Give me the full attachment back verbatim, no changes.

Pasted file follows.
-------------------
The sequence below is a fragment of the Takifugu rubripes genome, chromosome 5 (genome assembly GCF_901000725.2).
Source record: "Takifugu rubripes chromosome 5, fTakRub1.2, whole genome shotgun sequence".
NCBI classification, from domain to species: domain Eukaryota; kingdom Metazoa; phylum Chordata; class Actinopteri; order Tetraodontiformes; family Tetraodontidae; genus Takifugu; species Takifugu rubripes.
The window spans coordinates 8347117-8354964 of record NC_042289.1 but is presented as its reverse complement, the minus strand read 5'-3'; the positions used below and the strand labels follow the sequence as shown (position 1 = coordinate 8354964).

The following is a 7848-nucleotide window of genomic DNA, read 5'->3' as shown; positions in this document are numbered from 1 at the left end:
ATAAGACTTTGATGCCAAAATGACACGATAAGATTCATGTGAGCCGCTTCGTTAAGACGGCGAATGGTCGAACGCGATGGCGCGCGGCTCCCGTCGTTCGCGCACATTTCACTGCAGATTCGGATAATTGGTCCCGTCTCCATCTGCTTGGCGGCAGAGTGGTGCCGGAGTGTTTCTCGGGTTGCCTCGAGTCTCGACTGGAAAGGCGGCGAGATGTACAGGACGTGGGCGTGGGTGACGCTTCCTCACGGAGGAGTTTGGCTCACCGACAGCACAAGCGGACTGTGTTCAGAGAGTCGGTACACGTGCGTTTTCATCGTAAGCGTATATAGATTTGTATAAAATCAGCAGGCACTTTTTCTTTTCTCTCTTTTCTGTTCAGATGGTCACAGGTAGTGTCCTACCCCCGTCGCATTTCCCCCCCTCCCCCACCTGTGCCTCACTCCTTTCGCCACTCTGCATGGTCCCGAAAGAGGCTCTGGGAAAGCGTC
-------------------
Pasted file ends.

The sequence below is a fragment of the Takifugu rubripes genome, chromosome 5 (genome assembly GCF_901000725.2).
Source record: "Takifugu rubripes chromosome 5, fTakRub1.2, whole genome shotgun sequence".
NCBI classification, from domain to species: domain Eukaryota; kingdom Metazoa; phylum Chordata; class Actinopteri; order Tetraodontiformes; family Tetraodontidae; genus Takifugu; species Takifugu rubripes.
The window spans coordinates 8347117-8354964 of record NC_042289.1 but is presented as its reverse complement, the minus strand read 5'-3'; the positions used below and the strand labels follow the sequence as shown (position 1 = coordinate 8354964).

The following is a 7848-nucleotide window of genomic DNA, read 5'->3' as shown; positions in this document are numbered from 1 at the left end:
ATAAGACTTTGATGCCAAAATGACACGATAAGATTCATGTGAGCCGCTTCGTTAAGACGGCGAATGGTCGAACGCGATGGCGCGCGGCTCCCGTCGTTCGCGCACATTTCACTGCAGATTCGGATAATTGGTCCCGTCTCCATCTGCTTGGCGGCAGAGTGGTGCCGGAGTGTTTCTCGGGTTGCCTCGAGTCTCGACTGGAAAGGCGGCGAGATGTACAGGACGTGGGCGTGGGTGACGCTTCCTCACGGAGGAGTTTGGCTCACCGACAGCACAAGCGGACTGTGTTCAGAGAGTCGGTACACGTGCGTTTTCATCGTAAGCGTATATAGATTTGTATAAAATCAGCAGGCACTTTTTCTTTTCTCTCTTTTCTGTTCAGATGGTCACAGGTAGTGTCCTACCCCCGTCGCATTTCCCCCCCTCCCCCACCTGTGCCTCACTCCTTTCGCCACTCTGCATGGTCCCGAAAGAGGCTCTGGGAAAGCGTC